The EGR (Exhaust Gas Recirculation) system is water-cooled and the V6 also runs a catalytic converter and diesel particulate filter (DPF) to clean up tailpipe emissions.
Transmission is an eight-speed conventional automatic with a super-low first ratio to account for the fact the Amarok doesn’t use a second set of low-ratio gears as the majority of its peers do.
Both seventh and eight gears are over-driven, while sixth gear is 1:1. The all-wheel drive system, meanwhile, is a permanent arrangement with a centre differential to allow it to work on bitumen. A lockable rear differential is also fitted.
Volkswagen claims a braked towing capacity of 3500kg for the W580X which is right up there with the best of them. Like many such vehicles, however, using all that towing allowance often leaves you very little in payload terms before you’ve breached the factory GCM limit. Keep it in mind.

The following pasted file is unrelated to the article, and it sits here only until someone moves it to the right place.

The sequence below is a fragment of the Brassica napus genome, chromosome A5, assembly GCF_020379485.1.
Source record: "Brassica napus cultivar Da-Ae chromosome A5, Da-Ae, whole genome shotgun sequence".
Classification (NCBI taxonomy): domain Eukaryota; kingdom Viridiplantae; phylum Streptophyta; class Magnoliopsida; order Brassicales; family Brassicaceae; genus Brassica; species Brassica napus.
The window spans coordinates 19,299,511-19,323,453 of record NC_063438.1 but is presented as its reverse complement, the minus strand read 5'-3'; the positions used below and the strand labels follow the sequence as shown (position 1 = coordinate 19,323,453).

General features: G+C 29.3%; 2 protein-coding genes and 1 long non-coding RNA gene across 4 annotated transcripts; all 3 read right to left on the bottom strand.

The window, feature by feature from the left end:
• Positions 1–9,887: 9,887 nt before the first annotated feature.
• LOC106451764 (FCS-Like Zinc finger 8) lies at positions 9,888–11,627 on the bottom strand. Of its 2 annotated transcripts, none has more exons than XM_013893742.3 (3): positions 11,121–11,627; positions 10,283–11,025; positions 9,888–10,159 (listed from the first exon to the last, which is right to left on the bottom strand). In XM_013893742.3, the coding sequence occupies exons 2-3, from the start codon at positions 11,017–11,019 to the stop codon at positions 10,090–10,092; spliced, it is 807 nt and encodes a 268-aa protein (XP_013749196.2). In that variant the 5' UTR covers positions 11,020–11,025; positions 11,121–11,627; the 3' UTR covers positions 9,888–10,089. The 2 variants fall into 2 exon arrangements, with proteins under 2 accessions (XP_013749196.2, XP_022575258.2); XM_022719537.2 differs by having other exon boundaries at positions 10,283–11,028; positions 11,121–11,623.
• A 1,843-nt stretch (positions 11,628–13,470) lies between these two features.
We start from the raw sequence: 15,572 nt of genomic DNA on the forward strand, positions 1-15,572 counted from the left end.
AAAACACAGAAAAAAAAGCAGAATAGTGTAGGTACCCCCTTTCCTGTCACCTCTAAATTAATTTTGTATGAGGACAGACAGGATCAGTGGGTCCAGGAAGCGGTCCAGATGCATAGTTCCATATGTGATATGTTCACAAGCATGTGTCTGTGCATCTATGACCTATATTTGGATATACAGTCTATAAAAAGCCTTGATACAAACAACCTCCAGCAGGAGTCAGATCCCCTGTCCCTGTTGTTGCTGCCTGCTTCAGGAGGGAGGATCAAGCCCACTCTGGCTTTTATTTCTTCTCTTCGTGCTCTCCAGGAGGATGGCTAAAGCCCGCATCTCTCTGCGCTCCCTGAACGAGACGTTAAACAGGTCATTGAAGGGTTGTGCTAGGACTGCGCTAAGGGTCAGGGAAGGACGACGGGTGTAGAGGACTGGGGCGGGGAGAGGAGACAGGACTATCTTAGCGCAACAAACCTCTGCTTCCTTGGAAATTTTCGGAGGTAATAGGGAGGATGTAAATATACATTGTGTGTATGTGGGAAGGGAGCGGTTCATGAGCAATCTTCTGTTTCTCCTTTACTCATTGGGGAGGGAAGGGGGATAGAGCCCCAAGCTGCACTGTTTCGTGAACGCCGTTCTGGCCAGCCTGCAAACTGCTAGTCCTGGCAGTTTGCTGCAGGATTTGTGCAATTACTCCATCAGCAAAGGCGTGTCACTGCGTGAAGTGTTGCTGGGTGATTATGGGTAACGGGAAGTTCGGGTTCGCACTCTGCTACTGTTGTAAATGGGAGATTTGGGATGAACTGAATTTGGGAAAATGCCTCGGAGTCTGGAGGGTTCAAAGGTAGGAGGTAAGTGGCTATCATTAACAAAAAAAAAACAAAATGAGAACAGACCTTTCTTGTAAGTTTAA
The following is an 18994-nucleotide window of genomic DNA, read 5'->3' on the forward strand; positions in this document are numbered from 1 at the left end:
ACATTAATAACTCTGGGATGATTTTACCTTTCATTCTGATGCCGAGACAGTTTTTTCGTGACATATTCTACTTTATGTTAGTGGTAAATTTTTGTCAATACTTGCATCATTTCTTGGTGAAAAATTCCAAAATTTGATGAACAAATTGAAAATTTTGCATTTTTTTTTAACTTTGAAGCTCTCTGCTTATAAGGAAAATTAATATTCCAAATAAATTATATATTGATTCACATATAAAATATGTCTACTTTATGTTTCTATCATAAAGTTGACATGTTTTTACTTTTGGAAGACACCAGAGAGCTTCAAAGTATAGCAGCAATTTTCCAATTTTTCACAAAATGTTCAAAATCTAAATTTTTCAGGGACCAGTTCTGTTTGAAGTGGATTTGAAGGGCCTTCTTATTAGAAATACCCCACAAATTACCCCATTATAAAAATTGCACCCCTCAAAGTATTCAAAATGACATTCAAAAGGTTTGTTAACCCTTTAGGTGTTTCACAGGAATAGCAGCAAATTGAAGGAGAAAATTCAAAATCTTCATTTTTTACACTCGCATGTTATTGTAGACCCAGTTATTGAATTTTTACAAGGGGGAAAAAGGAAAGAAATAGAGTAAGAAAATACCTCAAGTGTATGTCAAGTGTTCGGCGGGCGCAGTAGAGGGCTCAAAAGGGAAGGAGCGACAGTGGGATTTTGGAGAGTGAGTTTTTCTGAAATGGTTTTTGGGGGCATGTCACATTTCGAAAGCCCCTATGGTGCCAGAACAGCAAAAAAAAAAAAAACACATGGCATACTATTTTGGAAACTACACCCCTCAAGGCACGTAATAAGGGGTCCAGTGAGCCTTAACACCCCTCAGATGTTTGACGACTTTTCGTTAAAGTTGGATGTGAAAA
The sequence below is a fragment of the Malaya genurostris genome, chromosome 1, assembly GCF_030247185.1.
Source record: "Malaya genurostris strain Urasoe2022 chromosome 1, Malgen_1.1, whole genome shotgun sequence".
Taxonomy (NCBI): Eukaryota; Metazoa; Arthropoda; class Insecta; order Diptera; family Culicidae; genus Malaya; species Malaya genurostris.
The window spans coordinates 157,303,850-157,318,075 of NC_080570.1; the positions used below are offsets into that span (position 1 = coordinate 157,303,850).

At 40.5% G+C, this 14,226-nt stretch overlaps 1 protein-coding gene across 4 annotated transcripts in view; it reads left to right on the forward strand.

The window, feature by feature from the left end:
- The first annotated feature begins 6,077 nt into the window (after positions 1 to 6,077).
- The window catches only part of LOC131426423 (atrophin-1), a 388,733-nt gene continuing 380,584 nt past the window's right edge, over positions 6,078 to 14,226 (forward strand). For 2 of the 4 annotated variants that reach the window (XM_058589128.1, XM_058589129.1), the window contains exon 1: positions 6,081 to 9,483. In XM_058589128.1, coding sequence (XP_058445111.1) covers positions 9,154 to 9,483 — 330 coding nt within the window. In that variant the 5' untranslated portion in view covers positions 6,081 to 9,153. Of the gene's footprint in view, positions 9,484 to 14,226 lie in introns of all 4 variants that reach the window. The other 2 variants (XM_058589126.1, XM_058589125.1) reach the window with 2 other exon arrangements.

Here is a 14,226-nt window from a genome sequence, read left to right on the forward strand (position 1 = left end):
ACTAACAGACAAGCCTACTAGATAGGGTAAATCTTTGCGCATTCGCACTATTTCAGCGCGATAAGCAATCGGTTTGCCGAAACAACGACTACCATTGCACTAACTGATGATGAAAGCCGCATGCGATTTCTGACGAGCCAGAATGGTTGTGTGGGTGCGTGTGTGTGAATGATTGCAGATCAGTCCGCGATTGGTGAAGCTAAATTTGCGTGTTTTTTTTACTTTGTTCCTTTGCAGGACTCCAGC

How much fuel does it consume? 7/10
Volkswagen claims a combined cycle official fuel-consumption number of 9.5 litres for the W580X. To be honest, in 2022, that’s nothing really to write home about, but it’s probably to do with the lifted ride-height and more aggressive tyre tread pattern.
That said, the Ford Ranger Raptor achieved 8.2L/100km in the same test and the Nissan Navara N-Trek Warrior just 7.0L/100km. Neither of those two, however, have the straight-line performance, nor the cubic capacity of the VW.
With a standard 80-liutre fuel tank, the Amarok W850X should be capable of more than 800km between fills.
What safety equipment is fitted? What safety rating? 4/10
Volkswagen head office must cringe every time the words ‘Amarok’ and ‘safety’ are mentioned together. The vehicle has been copping flak for years, firstly when it was released without side-curtain air-bags for the rear seat.
That hasn’t changed, underlining how difficult is it to retro-fit such things, as well as the Amarok’s actual age.